Adam has expressed his disgust with this change in a plethora of ways. He tells me it's dangerous to Hayden ("He could fall and impale himself on them!"), oppressive to our physical interactions ("Our hair could get tangled together and we'd be stuck!") and a threat to my status as a yummy mummy ("You were so much hotter when you weren't hairy.")

And so dear readers, you may feel at this point that I've become too granola for your tastes. Not only do I nurse my 18 month old and sleep in a family bed, but I let my hair grow free. To you I say Chill out dude. So far Hayden remains unscathed, Adam and I are still...interacting and damn it, I'm just as hot as I ever was. Besides, I never was very good at following the rules...

Thursday, May 15, 2008

Event Planner Math

1 Event planner
- 3 nights of sleep
+ 450 guests at an all-day multimedia laced meeting
/ by 1 little boy who was the last kid to be picked up at daycare one day last week
x many tears from mama thinking of said boy having to have as long a day as mama did
+ 9 hours of an almost flawless meeting
x 1 incredible guest speaker who had the whole audience in stitches
= 1 completely mentally and physically exhausted mama.

I did it, it was a great success. But dear lord, I'm glad I don't have to do it again until next year. Tomorrow, I'm playing hookie to make up lost time with Hayden. We're going to the zoo with Gran, Na (Auntie Ang) and Jeej (Gage). I figure watching a bunch of monkeys throw poop will make a great transition from work to weekend!

Monday, May 12, 2008

Blogging for sanity (or lack thereof)

So in two days I will pull off my very first all staff meeting at work. This is a full day meeting for over 400 people and involves everything from slideshows to live video and movies. The logistics have been a nightmare. I've dealt with everything from a double booked venue to a less than enthusiastic response to my RSVP request. Thanks to an absolutely fantastic supporting team (especially my angel Rozie), we've managed to overcome these hurdles. Now as the day draws near, I'm waking up at 3AM thinking of details and decisions. The joy of being an event planner.

Wish me luck and sanity until Wednesday night. By then it will all be over and done with (and hopefully have been a big success)! I'm sure I'll be blogging all about it!

Till then, may Valium not go out of business.

Happy mother's day!

Happy mother's day everyone! I hope that your weekend was as fabulous as mine. For me, this felt like the best mother's day yet. My first one was last year and we had moved from Ottawa to Cambridge only weeks before. Our lives were so disheveled that I don't remember much of it aside from a gorgeous hand print Adam helped Hayden to make. This year, Hayden's school helped him to make two beautiful cards and a little pot of ivy. And daddy helped him to make another gorgeous card on Sunday morning.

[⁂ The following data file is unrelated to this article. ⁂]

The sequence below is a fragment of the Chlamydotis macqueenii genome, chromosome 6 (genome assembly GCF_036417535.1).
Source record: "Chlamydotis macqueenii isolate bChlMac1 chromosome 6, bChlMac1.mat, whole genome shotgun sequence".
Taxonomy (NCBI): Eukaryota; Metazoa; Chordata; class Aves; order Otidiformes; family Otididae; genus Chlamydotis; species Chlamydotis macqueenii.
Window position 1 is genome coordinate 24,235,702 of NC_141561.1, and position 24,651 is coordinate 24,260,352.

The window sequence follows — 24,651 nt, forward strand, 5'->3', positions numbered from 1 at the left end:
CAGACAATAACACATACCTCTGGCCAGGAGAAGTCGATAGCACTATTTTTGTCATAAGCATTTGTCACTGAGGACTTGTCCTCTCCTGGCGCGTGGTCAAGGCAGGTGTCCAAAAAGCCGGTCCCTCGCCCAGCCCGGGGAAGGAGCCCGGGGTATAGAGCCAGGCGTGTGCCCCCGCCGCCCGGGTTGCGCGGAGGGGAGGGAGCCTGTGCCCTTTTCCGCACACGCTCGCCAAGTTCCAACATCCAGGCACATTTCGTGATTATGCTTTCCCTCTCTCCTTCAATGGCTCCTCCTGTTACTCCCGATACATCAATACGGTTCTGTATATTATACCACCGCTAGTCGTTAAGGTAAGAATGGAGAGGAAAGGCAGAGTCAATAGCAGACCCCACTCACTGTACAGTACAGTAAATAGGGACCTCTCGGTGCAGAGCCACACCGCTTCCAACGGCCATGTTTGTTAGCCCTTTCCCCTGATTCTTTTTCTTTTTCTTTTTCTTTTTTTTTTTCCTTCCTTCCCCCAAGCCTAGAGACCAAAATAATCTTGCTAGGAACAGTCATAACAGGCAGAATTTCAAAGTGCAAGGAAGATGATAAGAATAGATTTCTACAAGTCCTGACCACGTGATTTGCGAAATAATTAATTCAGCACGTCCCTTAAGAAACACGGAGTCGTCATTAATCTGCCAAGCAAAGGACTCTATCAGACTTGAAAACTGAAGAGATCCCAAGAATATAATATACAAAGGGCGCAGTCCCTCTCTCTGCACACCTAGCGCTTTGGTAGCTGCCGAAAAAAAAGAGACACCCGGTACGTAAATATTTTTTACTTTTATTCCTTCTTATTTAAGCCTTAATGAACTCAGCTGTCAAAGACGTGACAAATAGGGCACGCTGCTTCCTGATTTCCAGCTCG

On Saturday my in-laws came over and brought us their old pool and gazebo. My mother in law and I went to the grocery store before lunch. She's a wanderer. Every time I'd turn around she was gone. I don't know how many times I'd be in the middle of a story only to find out that I was talking to myself. It was sort of like shopping with Hayden but less panicky.

After the in-laws left we went and found some plants for the front yard. For under $100 we bought a lilac bush, two trays of chicks and hens, some forget me not seeds (my favourite flower), two blueberry bushes (Hayden eats them like candy), and a nice hanging basket. Back at home, Hayden and I transported rocks from the backyard while Adam dug up the sorry looking grass and made me a garden. Hayden absolutely hated the wheelbarrow rides! Every time I'd plunk him in (I didn't have much choice with him being a runner), he'd scream like a banshee! Anyhow, back to the story. We lined our new front garden with the big, round stones that seem to pop up everywhere. It looks very neat and natural. (photos to come) Oh and while we're on gardening - my ferns (that my lovely neighbour gave us) are starting to sprout under our big maple tree. I think our front yard is going to look spectacular! Seems I have a green thumb after all!

On mother's day morning, I woke Hayden up at 8:00. I know, I know, I'm crazy to wake a sleeping baby, but I wanted to spend my special day with my little heartsong. We had a yummy pancake and bacon breakfast courtesy of daddy. Then he gave me my mother's day present: a DVD of Hayden's birth! Hayden is a year and a half old and I've never seen it! I could never find the right tape and if I ever did, I couldn't find the cords to attach the camera to the TV. Now I can easily watch it over and over again. It was such a wonderful gift and I found myself biting back tears watching the doctor place him on my chest for the first time. He was so tiny and floppy and perfect. And oh his little cry. It made my ovaries (briefly) ache for another one!